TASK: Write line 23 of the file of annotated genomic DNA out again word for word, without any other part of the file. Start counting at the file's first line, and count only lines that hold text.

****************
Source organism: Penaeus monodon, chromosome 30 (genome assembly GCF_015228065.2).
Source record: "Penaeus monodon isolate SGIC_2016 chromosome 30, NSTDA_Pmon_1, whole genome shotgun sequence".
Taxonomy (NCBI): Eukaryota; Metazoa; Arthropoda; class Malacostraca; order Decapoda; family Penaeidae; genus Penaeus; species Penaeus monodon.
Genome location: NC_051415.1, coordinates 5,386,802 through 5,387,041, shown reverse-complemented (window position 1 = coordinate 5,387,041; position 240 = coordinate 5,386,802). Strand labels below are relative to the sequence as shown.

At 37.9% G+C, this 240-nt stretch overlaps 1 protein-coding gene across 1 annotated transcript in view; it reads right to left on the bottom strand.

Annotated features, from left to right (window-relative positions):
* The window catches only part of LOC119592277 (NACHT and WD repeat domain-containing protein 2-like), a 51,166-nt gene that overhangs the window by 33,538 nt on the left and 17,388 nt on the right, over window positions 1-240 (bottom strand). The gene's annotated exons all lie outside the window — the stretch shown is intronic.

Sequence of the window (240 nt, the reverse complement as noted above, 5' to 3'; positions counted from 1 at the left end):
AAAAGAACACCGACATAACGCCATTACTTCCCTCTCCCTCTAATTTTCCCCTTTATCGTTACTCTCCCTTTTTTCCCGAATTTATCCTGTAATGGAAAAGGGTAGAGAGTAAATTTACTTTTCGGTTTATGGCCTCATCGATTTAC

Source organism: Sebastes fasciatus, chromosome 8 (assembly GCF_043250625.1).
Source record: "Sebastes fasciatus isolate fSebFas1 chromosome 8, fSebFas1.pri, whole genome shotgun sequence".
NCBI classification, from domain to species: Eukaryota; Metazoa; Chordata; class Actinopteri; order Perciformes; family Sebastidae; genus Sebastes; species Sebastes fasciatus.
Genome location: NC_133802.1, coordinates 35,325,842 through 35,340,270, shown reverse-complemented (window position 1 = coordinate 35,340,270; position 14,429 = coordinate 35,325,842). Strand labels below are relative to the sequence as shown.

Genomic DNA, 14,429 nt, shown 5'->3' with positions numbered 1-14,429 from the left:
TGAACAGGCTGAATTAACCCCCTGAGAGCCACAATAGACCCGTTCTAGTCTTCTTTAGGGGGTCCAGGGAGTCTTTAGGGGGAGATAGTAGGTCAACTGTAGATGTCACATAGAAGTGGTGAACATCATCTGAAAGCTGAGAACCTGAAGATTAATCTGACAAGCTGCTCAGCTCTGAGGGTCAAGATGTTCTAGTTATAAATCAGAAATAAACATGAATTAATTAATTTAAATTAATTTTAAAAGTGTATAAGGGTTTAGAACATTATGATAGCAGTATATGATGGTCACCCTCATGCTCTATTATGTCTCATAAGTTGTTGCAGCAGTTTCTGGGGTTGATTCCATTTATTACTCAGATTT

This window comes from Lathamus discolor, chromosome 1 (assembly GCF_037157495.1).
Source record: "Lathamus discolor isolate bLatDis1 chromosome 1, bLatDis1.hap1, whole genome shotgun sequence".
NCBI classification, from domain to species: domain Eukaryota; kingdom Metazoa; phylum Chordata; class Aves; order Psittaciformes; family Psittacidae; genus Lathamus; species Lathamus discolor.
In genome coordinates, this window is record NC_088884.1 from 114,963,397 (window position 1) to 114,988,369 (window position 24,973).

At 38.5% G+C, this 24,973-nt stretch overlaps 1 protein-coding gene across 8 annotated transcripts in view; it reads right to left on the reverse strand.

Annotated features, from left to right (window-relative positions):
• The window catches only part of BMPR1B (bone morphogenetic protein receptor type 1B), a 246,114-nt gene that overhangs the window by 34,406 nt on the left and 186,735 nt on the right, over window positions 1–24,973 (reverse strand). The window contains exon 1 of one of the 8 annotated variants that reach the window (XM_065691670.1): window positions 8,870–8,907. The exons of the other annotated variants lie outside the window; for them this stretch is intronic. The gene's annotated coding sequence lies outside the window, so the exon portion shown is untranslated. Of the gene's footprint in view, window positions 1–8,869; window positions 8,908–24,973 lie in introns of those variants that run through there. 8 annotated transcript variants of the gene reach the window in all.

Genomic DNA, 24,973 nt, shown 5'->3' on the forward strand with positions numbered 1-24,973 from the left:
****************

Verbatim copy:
Genomic DNA, 24,973 nt, shown 5'->3' on the forward strand with positions numbered 1-24,973 from the left: